My final year at Fordham I had a fellowship with The Mission Continues that links veterans up with volunteer opportunities in their communities, and The Daily Show had reached out to that organization to see if any vets in NYC had interest in film or TV. Finishing up an illustrious communications degree, I was so lost & felt clueless about what path to take, but knew I loved that realm & jumped at the chance. Next thing you know, for a few months that Spring, I found myself checking in at the studio on 11th & 52nd and getting the opportunity to explore all the jobs TV production had to offer.
From the camera guys, to the producers, to the person who ran the teleprompter, they all took the time to answer questions, give advice, & help veterans in the program feel out what they might be most interested in. Stewart himself would walk in with pizzas & chat you up in a casual, genuine way that made you feel like the most important person in the room. Admiration aside, the most valuable part for me was listening to brilliant writers as they watched the news & tossed out headlines & jokes. It was a revelation…
“Holy shit… This is a real job people can have… I need to do something like this…”
Speaking with them, it was clear this wasn’t a job that’s easily landed. Most did standup in their free time & constantly worked at growing their comedy skills. I started doing standup, sketch, improv, working on my social media, whatever I could to get my feet wet, & fell in love with it all. With the knowledge they imparted, I started to believe in myself a little bit.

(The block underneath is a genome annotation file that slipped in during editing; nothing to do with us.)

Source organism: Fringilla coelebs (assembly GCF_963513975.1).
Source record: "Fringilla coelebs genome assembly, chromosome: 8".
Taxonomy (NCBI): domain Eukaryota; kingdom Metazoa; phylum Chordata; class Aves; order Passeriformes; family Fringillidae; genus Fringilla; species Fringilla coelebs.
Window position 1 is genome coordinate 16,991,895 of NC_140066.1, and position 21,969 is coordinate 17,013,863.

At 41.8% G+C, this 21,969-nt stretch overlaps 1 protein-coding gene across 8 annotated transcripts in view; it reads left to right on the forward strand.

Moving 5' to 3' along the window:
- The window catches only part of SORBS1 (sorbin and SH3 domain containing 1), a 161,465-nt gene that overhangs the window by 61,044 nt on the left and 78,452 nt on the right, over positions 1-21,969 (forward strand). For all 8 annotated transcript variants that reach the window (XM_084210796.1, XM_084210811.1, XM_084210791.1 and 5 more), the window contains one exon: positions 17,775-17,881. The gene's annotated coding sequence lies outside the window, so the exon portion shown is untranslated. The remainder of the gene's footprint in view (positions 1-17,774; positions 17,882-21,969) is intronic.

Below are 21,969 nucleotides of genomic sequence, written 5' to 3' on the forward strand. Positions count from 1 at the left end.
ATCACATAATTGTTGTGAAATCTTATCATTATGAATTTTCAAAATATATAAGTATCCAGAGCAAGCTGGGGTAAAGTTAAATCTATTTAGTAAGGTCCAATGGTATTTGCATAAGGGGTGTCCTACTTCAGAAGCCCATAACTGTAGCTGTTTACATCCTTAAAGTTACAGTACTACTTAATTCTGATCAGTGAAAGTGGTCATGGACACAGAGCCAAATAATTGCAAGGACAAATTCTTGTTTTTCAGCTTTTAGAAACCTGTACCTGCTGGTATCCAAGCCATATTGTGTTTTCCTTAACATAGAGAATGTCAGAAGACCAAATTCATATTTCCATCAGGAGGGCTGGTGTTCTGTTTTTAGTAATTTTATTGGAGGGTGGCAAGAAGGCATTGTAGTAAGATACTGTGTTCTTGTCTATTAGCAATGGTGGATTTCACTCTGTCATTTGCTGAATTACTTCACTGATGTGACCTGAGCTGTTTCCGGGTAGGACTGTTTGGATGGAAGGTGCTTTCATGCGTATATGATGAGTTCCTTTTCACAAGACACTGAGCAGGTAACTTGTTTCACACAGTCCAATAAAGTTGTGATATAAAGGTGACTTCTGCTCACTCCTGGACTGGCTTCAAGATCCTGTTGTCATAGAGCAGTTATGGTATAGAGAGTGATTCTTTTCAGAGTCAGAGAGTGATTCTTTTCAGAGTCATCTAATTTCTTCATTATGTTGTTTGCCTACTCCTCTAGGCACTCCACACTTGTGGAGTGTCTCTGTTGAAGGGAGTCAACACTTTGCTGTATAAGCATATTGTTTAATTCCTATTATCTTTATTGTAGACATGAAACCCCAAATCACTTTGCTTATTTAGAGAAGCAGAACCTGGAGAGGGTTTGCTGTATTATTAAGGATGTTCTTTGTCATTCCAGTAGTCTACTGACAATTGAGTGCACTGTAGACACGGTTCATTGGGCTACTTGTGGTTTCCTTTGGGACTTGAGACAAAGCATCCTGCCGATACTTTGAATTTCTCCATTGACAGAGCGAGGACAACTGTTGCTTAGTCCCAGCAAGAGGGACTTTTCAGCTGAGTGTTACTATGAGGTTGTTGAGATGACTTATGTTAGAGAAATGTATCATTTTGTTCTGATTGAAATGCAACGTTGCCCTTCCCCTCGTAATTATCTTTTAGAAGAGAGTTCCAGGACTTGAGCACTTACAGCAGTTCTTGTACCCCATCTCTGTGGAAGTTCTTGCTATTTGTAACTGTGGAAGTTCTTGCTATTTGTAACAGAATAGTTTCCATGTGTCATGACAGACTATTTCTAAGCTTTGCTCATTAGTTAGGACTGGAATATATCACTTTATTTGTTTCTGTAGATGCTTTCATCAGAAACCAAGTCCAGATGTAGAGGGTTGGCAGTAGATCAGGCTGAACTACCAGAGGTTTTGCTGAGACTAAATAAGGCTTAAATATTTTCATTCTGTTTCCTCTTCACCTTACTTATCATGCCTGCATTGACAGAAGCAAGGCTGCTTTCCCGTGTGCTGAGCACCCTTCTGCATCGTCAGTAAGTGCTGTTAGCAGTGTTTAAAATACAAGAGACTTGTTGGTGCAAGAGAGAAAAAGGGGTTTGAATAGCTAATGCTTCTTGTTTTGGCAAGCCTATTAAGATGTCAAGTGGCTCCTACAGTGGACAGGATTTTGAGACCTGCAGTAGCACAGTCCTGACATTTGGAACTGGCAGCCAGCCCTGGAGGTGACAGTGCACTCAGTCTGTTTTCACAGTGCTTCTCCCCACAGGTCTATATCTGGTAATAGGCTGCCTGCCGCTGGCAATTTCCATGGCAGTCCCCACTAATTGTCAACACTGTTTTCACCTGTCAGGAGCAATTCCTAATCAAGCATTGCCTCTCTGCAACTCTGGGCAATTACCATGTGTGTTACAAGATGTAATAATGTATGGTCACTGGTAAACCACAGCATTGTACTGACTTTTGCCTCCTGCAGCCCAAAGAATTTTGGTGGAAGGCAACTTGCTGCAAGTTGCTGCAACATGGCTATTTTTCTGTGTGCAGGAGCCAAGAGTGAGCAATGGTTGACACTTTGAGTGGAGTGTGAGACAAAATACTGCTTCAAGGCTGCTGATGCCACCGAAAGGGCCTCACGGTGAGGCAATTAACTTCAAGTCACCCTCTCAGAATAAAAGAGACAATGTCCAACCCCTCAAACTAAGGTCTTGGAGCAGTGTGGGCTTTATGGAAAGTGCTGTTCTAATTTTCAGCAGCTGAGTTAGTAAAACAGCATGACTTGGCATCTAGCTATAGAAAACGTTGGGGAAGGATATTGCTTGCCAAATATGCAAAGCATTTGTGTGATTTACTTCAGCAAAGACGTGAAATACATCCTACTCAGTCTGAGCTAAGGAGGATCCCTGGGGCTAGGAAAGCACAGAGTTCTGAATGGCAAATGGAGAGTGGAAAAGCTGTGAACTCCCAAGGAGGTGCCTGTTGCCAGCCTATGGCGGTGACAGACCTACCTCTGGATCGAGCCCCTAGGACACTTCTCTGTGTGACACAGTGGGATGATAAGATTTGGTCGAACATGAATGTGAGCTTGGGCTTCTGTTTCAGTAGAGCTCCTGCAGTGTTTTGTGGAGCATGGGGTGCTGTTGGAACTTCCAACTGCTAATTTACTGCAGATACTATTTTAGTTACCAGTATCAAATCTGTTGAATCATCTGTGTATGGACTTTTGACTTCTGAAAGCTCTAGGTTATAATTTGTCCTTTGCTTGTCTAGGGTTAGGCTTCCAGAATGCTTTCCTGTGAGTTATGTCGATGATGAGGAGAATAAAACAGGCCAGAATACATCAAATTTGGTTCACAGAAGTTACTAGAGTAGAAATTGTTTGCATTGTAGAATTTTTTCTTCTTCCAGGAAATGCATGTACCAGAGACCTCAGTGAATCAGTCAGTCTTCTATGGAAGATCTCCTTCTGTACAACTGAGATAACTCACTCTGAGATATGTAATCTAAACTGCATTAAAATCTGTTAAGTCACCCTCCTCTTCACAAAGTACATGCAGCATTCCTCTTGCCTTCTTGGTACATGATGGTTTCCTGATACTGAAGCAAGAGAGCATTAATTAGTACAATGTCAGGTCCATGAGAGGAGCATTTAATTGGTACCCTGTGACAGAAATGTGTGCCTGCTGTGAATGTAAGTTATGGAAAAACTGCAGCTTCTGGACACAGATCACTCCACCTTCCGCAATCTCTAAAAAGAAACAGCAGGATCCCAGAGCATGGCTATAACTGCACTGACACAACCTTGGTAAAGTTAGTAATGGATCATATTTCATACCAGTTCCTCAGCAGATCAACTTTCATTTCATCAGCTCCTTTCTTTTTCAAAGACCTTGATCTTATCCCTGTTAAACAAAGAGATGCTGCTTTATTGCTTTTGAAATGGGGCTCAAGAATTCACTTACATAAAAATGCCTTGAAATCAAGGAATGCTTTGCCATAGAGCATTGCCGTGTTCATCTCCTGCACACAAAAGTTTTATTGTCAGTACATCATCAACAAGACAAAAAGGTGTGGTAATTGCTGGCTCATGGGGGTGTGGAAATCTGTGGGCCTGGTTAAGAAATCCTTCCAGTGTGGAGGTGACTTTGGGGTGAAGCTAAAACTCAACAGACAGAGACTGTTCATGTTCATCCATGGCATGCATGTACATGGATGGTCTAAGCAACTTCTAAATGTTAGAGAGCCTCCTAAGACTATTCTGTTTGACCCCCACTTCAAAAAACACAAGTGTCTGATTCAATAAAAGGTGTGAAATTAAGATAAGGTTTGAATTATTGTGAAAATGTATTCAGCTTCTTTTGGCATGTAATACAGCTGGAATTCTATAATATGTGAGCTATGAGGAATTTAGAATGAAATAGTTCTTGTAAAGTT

After that, The Daily Show held a job fair for us right there in the studio where they filmed the show & I interviewed with several major networks for a variety of jobs. A month later, Comedy Central called & I got a job in the production department. It wasn’t a perfect path from there, but it changed my life and it’s a huge part of why I’m here doing things I used to think were never possible for a late bloomer in this field.
I’m not saying all this to make it about me, but because I admire Jon Stewart so much. It didn’t matter that he was an outspoken critic of the wars; he walked the talk when it came to supporting those who fought in it, and he & his team opened up a whole new world for me that seemed out of reach before. He did the same for scores of other veterans, and he did it quietly, on top of raising millions in support, without drawing attention to himself.
He advocates for a better future for veterans, he fights for first responders who deserve the very best care & treatment without having to worry, and just throwing it out there – he stans for some pretty sweet animals as well.
In a time where it seems like everything is so divisive, he puts everything aside to simply do what’s right & what’s good. His actions today on the Hill are only a small example of a lifetime of selflessness & he’ll always be one of my heroes.
**FDNY Firefighter Ray Pfeifer, 59, passed away on May 28, 2017, after a long battle with cancer. Pfeifer slept in his truck for a week after the Sept. 11th attacks, spent over eight months digging through the debris “for his friends” at Ground Zero, and was a leading advocate for health care for the first responders there. Jon Stewart was given Pfeifer’s turnout coat today as thanks for his efforts.